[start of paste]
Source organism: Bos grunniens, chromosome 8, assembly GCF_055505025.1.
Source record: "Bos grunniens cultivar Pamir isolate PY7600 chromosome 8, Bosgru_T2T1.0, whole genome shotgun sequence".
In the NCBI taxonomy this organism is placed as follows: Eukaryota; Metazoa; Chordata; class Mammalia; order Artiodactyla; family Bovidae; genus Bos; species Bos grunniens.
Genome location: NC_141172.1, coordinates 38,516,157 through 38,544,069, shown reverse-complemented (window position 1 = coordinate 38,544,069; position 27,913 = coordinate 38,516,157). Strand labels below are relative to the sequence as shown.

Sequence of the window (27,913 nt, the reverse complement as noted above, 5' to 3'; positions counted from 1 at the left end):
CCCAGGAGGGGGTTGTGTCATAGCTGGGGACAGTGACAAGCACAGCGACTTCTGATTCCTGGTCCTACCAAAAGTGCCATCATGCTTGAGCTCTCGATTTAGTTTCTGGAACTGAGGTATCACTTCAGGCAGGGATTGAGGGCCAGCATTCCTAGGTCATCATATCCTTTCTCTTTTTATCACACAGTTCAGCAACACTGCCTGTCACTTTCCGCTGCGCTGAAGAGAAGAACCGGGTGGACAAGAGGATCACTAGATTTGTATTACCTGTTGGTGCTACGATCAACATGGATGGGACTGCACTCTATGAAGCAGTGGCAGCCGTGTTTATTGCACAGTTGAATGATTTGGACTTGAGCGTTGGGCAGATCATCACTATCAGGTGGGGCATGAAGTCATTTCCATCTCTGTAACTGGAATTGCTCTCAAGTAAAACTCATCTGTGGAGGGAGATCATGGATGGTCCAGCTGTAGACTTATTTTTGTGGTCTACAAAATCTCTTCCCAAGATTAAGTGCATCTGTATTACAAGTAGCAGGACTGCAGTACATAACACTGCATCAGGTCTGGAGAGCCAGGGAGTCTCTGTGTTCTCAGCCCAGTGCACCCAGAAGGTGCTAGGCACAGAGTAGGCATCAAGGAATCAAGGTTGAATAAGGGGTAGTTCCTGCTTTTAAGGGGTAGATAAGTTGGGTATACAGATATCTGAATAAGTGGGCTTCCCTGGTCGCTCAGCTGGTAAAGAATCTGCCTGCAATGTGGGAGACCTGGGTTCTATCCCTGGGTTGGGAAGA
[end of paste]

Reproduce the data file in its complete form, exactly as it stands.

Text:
Source organism: Bos grunniens, chromosome 8, assembly GCF_055505025.1.
Source record: "Bos grunniens cultivar Pamir isolate PY7600 chromosome 8, Bosgru_T2T1.0, whole genome shotgun sequence".
In the NCBI taxonomy this organism is placed as follows: Eukaryota; Metazoa; Chordata; class Mammalia; order Artiodactyla; family Bovidae; genus Bos; species Bos grunniens.
Genome location: NC_141172.1, coordinates 38,516,157 through 38,544,069, shown reverse-complemented (window position 1 = coordinate 38,544,069; position 27,913 = coordinate 38,516,157). Strand labels below are relative to the sequence as shown.

Sequence of the window (27,913 nt, the reverse complement as noted above, 5' to 3'; positions counted from 1 at the left end):
CCCAGGAGGGGGTTGTGTCATAGCTGGGGACAGTGACAAGCACAGCGACTTCTGATTCCTGGTCCTACCAAAAGTGCCATCATGCTTGAGCTCTCGATTTAGTTTCTGGAACTGAGGTATCACTTCAGGCAGGGATTGAGGGCCAGCATTCCTAGGTCATCATATCCTTTCTCTTTTTATCACACAGTTCAGCAACACTGCCTGTCACTTTCCGCTGCGCTGAAGAGAAGAACCGGGTGGACAAGAGGATCACTAGATTTGTATTACCTGTTGGTGCTACGATCAACATGGATGGGACTGCACTCTATGAAGCAGTGGCAGCCGTGTTTATTGCACAGTTGAATGATTTGGACTTGAGCGTTGGGCAGATCATCACTATCAGGTGGGGCATGAAGTCATTTCCATCTCTGTAACTGGAATTGCTCTCAAGTAAAACTCATCTGTGGAGGGAGATCATGGATGGTCCAGCTGTAGACTTATTTTTGTGGTCTACAAAATCTCTTCCCAAGATTAAGTGCATCTGTATTACAAGTAGCAGGACTGCAGTACATAACACTGCATCAGGTCTGGAGAGCCAGGGAGTCTCTGTGTTCTCAGCCCAGTGCACCCAGAAGGTGCTAGGCACAGAGTAGGCATCAAGGAATCAAGGTTGAATAAGGGGTAGTTCCTGCTTTTAAGGGGTAGATAAGTTGGGTATACAGATATCTGAATAAGTGGGCTTCCCTGGTCGCTCAGCTGGTAAAGAATCTGCCTGCAATGTGGGAGACCTGGGTTCTATCCCTGGGTTGGGAAGA